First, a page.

One of the problems with English spelling is the number of borrowings there have been from other languages. It is often said that English should follow the lead of languages like Spanish, that spell as they are pronounced. Leaving aside the fact that this is not strictly true of Spanish in any case, English adopts a different policy to borrowings. Spanish tends, where possible, to adapt the spelling of foreign words to Spanish orthographic conventions. Football, for instance, is borrowed as “fÃºtbol”. This allows an approximation to the EnglishÂ pronunciation to be represented and copied.
English does the opposite: the original spelling is maintained (when the source language uses the Roman alphabet), with the result that English readers are expected either to know the spelling conventions of all these languages, or to ignore them and develop new pronunciations based on the English interpretation of the letters used.
In practice, of course, we get a mishmash. People use what they think is the appropriate letter-to-sound correspondence, and more often than not, get it “wrong”. Take the sequence -au- in words borrowed from German. The electrical goods manufacturer Braun is generally pronounced as /brÉ”Ën/, taking no notice at all of the German convention for -au-. On the other hand, the beer, LÃ¶wenbrÃ¤u, is pronounced /ËˆlÉ™ÊŠÉ™nbraÊŠ/. Perversely, here the -au- is pronounced as it would be in German if there were no umlaut above it, so while many people probably think they are being quite clever, because they ‘know’ that -au- is pronounced /aÊŠ/ in German, they are still “wrong”.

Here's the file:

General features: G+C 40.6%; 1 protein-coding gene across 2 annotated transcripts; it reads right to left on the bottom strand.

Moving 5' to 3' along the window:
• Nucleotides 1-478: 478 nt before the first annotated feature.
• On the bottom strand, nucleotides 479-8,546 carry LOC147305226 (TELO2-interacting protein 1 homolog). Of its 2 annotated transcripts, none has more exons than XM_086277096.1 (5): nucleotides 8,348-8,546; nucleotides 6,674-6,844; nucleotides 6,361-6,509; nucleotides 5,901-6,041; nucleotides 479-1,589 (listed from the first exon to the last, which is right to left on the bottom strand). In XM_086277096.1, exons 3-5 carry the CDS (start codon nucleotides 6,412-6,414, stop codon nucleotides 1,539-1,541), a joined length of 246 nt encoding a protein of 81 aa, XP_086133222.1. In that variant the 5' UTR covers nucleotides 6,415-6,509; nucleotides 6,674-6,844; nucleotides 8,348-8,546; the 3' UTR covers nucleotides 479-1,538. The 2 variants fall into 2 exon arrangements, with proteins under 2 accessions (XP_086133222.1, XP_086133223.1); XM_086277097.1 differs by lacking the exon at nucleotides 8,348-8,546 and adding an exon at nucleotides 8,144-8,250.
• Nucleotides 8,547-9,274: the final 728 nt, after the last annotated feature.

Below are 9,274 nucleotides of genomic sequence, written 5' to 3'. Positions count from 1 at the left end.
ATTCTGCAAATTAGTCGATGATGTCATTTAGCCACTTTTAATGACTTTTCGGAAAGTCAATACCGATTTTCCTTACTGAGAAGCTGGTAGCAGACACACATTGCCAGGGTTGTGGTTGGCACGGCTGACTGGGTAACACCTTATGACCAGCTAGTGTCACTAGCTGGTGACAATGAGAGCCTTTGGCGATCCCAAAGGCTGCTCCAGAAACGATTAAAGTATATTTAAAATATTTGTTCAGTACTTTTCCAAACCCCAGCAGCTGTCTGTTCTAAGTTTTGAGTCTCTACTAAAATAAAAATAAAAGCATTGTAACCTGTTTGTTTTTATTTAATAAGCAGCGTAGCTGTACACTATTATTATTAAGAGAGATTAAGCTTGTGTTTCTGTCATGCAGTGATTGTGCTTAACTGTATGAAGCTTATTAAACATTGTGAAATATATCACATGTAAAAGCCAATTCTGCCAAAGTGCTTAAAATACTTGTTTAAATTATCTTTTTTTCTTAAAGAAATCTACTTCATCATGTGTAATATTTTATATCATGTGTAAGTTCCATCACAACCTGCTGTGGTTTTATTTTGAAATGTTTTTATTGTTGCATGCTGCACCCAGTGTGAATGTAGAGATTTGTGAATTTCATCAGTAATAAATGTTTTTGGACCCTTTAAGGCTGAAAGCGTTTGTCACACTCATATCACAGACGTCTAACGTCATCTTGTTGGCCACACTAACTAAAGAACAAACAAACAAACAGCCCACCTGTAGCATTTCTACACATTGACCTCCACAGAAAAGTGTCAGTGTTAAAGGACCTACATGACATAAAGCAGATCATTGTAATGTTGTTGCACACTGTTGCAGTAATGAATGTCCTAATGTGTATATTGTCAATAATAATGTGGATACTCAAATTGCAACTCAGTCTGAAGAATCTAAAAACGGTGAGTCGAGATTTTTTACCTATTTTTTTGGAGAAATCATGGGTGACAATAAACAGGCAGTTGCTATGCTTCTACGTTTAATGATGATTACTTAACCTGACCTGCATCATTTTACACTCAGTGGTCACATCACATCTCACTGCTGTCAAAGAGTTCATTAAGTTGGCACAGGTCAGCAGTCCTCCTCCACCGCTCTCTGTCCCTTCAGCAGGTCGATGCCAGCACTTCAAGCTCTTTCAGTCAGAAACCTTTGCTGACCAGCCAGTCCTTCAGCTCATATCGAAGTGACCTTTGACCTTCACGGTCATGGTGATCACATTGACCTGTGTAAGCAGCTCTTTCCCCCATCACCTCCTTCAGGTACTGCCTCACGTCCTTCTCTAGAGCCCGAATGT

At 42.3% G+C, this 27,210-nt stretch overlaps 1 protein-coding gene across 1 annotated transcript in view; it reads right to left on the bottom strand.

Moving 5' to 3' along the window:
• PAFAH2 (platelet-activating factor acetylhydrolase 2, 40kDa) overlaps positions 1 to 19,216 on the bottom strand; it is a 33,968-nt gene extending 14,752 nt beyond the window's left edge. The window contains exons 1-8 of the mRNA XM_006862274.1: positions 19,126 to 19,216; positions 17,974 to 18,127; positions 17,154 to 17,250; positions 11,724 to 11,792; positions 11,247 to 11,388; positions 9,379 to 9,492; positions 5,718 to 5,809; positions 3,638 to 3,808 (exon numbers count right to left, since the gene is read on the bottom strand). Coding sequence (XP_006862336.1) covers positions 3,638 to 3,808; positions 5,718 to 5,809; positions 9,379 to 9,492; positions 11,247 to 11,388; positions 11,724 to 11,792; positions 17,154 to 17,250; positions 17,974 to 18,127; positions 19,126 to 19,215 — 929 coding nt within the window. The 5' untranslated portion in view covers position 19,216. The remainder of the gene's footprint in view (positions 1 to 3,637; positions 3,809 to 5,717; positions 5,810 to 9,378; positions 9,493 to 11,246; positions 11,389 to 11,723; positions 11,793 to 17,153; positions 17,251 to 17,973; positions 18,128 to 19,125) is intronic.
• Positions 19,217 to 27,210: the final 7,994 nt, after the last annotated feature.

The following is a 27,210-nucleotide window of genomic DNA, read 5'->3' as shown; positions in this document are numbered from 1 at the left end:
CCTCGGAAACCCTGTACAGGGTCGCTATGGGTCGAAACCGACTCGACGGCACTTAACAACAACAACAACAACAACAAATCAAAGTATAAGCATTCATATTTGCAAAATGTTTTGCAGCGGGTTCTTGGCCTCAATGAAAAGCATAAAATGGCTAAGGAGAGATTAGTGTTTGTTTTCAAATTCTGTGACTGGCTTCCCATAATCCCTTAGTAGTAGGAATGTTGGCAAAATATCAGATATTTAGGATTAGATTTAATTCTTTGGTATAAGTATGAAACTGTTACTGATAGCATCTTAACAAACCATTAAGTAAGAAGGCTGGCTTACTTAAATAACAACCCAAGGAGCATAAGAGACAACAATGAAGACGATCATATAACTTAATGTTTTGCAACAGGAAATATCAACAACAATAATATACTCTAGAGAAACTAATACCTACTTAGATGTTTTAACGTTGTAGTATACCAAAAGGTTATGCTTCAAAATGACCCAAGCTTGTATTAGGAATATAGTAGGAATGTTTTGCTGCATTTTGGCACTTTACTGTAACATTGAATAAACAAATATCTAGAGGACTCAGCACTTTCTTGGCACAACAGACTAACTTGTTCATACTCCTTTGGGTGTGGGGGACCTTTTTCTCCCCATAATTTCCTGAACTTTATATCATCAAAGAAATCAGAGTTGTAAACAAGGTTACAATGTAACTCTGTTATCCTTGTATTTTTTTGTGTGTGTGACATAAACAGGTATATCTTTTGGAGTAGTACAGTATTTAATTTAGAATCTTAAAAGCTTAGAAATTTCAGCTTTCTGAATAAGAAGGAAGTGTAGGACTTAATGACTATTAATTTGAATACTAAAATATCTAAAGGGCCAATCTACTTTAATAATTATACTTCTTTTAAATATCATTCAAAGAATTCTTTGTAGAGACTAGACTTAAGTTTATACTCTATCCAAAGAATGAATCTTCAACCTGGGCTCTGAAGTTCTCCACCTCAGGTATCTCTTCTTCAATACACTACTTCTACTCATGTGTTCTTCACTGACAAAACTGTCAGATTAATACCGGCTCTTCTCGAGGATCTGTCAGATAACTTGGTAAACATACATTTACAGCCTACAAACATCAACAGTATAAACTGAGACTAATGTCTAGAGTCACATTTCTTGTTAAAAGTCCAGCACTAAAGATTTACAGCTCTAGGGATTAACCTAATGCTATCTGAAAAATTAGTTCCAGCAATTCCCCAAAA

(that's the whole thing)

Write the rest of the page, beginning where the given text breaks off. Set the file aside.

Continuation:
Similarly, the Italian product bruschetta is most often heard as /brÊŠËˆÊƒetÉ™/, because people think they know that -sch- is pronounced /Êƒ/ in foreign words. They would do better to think of it in the normal English way of school, scheme, etc (and increasingly schedule in Britain as well as America).
The letter “z” is a particular problem: the prefix “schizo-” is itself fairly schizoid. Here the sch- is ‘correctly’ pronounced as in Greek, but the -z- is given a German (or Italian – but in this word German) pronunciation /ts/. The same ‘wrong’ foreign interpretation is put on the -z- in words such as chorizo (Spanish, and so originally either /Î¸/ or /s/), and the style of curry called dopiaza /dÉ’piËˆÃ¦tsÉ™/. The last two are presumably based on memories of the Italian pronunciation of -z- rather than the German.
Chorizo demonstrates -ch- pronounced as it is in both Spanish and English, but the adjective macho is often heard as /ËˆmÃ¦kÉ™ÊŠ/. Is this because it is assumed to be originally pronounced /x/ as in German or Scots, a sound not in the inventory of ‘English’ English, and replaced by /k/?
Any revision of English spelling would have to find a solution to these problems. Perhaps using the Spanish way, giving us Brown, Lervenbroy, skizofreenia, broosketta, choreetho and matcho for the words discussed above.